I first met Maya Gurung last year, a few days after a massive earthquake struck Nepal. Maya was recovering from the amputation of her left leg at a Kathmandu hospital.
I wrote a story about her because I wondered how a little girl would fare in Kashi Gaon, the remote and rugged village in Gorkha District, where she lived. It would be hard for her without the use of a leg; her future seemed bleak.
Then a second quake hit Nepal on May 12. And Maya’s life trajectory changed again.
Ahead of the first anniversary of the quake, I returned to Nepal for CNN to find out how Maya was doing. I believe hers is a story of something good happening from something very bad.
You can read the story on CNN.com: A ray of hope for one girl in Nepal
I sat at work last night writing the main Haiti earthquake story for CNN Wires and my mind raced back to 2001, when I was in the Indian state of Gujarat, covering the massive quake that also struck on a January day.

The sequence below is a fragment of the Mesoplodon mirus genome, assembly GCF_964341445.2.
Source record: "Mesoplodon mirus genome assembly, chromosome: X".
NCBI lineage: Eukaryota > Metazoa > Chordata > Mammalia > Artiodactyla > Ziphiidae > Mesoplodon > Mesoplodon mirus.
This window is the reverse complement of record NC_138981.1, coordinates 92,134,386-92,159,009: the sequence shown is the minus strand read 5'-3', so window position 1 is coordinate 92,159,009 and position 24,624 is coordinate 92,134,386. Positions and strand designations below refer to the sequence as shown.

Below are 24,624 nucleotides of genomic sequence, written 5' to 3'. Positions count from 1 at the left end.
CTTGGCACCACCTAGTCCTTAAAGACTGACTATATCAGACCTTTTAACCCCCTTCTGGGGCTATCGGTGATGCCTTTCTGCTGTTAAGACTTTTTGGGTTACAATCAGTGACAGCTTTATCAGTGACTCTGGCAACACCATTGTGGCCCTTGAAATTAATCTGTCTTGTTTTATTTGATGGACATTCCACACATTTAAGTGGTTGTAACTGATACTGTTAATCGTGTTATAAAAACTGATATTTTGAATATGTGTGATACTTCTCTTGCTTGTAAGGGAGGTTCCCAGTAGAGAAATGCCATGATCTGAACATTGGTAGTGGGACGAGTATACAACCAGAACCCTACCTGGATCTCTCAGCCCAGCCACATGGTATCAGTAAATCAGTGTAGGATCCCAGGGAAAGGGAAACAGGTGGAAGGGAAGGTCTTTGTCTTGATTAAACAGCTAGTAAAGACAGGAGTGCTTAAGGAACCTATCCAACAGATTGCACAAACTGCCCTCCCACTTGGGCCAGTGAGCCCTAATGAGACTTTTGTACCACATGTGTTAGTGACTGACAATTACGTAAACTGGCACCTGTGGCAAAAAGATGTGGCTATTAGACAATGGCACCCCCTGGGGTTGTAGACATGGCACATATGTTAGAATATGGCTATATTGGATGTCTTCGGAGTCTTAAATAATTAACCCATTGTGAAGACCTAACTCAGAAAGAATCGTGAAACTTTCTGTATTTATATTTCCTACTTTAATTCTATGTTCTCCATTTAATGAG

Families, separated. Mothers searching for their babies. Husbands clawing throwing rubble in the hope of hearing their wife’s voice somewhere — under mountains of rubble. Dust-caked faces. Bloodied bodies. Unidentifiable flesh and bones.
In Haiti, the people are desperately dependent on foreign aid. Foreign medicine. Foreign doctors. The Caribbean country, the poorest n the Western hemisphere and one of the poorest in the entire world, has hardly the resources to save their own.
I thought, too, of walking nine blocks of rubble in the northern Iraqi city of Tal Afar, disgusted by the work of a suicide bomber who had detonated massive amounts of TNT and destroyed the lives of thousands.
Nature’s fury and man-made horrors.
The end result is the same. Tragedy. Magnified in parts of the world without money, without the ability to help their own.
Life means no less in war-ravaged, strife-torn, impoverished nations. But we are somehow dulled to the plight of ordinary men and women who live in places like that. Think how you would feel if your child was missing after the earth convulsed for several minutes in your town. If you didn’t know whether a loved one had died. Or if you were holding the dead in your arms.
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